FedEx Blog

FedEx Blog

A Sustaining Tale

January 10, 2013

Triumph over the tasks encountered
Be an assertive protagonist to meet the challenge
Use ingenuity for problems that arise
Then, tell the story

Performance, Leadership, Innovation and Transparency are the building blocks of Practical Environmentalism, which I define as strategic and transformational environmental stewardship that adds tangible value in the effort to be more responsible. I have written about this concept quite a bit in the past since it is the fundamental foundation that we employ in focusing upon our sustainability program. One of these earlier pieces is the following:

Chapter 1:
But, why are these building blocks so important? Skeptics might say that there is nothing special about the concepts of performance, leadership, innovation and transparency as it relates to sustainability. They might say that this could be applied to any aspect of business. They might emphatically declare that these foundational elements, in fact, should be used in other aspects of business. They might go further and state that they are currently used in the day-to-day aspects of business. And, my response – yes, exactly right. They are aspects of good business in general. They are employed by responsible, future-focused firms now. They are not specific to sustainability – nor should they be. They are foundational elements of trustworthy business. Period.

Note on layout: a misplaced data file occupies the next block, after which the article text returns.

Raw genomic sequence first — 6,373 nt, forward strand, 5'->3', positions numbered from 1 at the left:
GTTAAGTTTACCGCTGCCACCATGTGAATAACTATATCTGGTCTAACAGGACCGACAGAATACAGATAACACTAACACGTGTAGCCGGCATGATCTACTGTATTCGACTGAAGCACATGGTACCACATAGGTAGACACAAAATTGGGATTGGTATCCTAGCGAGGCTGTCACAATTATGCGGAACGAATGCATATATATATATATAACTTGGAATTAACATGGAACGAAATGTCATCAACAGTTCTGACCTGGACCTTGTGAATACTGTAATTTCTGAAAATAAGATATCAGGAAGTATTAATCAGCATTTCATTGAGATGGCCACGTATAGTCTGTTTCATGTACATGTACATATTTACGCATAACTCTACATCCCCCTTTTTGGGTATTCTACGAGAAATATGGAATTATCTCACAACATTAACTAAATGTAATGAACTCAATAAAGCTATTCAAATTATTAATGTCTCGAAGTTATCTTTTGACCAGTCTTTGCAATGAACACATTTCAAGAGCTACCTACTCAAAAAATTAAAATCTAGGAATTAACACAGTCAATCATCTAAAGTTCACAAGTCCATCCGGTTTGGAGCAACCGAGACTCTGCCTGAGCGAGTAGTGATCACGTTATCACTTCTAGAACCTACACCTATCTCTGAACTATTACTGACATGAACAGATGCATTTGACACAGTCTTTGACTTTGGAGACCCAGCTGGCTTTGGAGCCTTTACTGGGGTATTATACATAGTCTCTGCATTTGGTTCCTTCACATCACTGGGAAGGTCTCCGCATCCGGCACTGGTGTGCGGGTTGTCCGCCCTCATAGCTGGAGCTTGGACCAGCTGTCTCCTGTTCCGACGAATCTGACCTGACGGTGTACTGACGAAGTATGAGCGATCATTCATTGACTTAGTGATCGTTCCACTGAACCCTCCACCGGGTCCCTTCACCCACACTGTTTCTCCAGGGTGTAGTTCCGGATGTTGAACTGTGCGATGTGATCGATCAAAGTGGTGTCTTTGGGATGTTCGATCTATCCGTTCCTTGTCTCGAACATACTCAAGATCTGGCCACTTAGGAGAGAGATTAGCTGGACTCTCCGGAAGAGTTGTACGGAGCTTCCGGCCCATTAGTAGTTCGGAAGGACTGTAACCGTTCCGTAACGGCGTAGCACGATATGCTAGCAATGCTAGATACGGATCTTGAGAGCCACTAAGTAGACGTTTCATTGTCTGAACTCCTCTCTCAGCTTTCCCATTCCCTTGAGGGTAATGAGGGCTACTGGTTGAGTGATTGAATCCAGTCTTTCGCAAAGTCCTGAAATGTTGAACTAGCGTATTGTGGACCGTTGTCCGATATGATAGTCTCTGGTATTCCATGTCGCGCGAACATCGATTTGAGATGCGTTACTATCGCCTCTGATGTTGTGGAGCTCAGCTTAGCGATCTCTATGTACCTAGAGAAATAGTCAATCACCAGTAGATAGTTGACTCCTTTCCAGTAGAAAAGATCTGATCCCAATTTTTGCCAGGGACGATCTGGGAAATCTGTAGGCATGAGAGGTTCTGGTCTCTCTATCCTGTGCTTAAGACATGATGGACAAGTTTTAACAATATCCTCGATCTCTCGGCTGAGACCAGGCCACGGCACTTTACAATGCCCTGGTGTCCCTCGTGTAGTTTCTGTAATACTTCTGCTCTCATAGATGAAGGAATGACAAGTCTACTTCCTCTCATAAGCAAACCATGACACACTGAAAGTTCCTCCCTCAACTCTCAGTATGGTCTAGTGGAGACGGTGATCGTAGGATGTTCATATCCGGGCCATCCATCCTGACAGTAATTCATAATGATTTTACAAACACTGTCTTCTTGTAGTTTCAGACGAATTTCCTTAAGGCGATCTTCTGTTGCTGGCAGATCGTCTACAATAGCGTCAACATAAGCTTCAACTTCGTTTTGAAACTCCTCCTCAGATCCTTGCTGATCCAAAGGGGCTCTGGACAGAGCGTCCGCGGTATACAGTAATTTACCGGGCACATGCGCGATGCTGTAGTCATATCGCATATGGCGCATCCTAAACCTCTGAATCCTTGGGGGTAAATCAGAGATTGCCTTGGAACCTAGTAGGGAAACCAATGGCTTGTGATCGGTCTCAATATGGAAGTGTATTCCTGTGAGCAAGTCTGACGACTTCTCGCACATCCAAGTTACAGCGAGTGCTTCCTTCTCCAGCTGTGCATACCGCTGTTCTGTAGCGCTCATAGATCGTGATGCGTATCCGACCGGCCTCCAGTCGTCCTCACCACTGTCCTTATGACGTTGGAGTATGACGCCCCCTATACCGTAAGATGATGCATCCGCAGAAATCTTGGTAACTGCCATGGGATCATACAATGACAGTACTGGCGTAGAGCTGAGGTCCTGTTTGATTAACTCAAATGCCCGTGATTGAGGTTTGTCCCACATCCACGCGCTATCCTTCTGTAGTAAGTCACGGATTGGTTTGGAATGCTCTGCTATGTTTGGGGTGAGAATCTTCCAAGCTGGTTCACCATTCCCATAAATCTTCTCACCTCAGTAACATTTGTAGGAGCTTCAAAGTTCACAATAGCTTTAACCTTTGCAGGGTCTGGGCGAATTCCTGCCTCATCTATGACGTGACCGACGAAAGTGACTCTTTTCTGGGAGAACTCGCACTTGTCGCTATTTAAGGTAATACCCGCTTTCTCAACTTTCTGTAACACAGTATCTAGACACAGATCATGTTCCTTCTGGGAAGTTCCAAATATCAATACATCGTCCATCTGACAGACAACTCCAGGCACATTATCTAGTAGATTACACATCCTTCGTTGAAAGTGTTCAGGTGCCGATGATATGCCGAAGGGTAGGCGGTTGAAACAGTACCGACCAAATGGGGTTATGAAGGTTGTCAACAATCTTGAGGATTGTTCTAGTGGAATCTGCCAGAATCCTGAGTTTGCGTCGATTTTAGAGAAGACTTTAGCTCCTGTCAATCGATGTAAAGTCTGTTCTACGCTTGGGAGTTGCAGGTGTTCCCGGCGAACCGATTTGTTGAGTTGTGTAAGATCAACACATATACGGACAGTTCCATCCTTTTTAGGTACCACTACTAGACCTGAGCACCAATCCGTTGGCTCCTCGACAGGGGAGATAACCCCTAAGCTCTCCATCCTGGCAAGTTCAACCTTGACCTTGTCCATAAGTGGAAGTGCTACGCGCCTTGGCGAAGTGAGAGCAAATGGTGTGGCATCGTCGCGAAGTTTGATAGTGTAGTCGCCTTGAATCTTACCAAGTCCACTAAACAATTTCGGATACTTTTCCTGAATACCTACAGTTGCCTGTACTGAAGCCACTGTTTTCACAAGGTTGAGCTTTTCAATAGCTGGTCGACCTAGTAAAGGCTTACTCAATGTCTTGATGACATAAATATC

• Companies perform in order to better serve their customers, provide returns to their shareholders and reward their team members.
  • Companies often take leadership positions in issues that they are impacting or in which they have a presence – sometimes through associations, sometimes individually.
  • Firms innovate in order to stay relevant, profitable and competitive in this increasingly global marketplace.
  • And, they provide information, such as financial information and guidance. Publicly-traded firms also hold shareholder meetings.

None of four building blocks are specific to sustainability. And, yet, all of them relate to sustainability. And, that should be by design.One of the goals of sustainability professionals is to integrate their sustainability programs into the organizations for whom they work. Integrate and influence. Rather than convert. They’re different. So, if one is seeking to integrate sustainability into an organization, the foundational elements for the program should be based on something that also works for the other aspects of responsible business. These four building blocks do this holistically. They comprise and tell the story.

Chapter 2:
But, just as other aspects of a company’s business is never about its transparency – telling its story – alone, neither should it be a company’s sustainability sole focus. This, too, is a trap, but a very enticing trap since this is almost always how companies are rated and recognized, and from where one hears the sirens’ song.

But, I cannot help but think about it within the context of Milton Friedman’s view that the sole social responsibility of business is to increase its profits, or an environmentalist’s solitary focus upon the environment to the exclusion of profit, or other isolated approaches. They are silos. They are rigid constructs. They are only partially told tales. They limit possibilities. They limit imagination. They do not inspire or hold our interest for the narrative. They weaken the plot. And, as a result, I believe they lessen the achievements.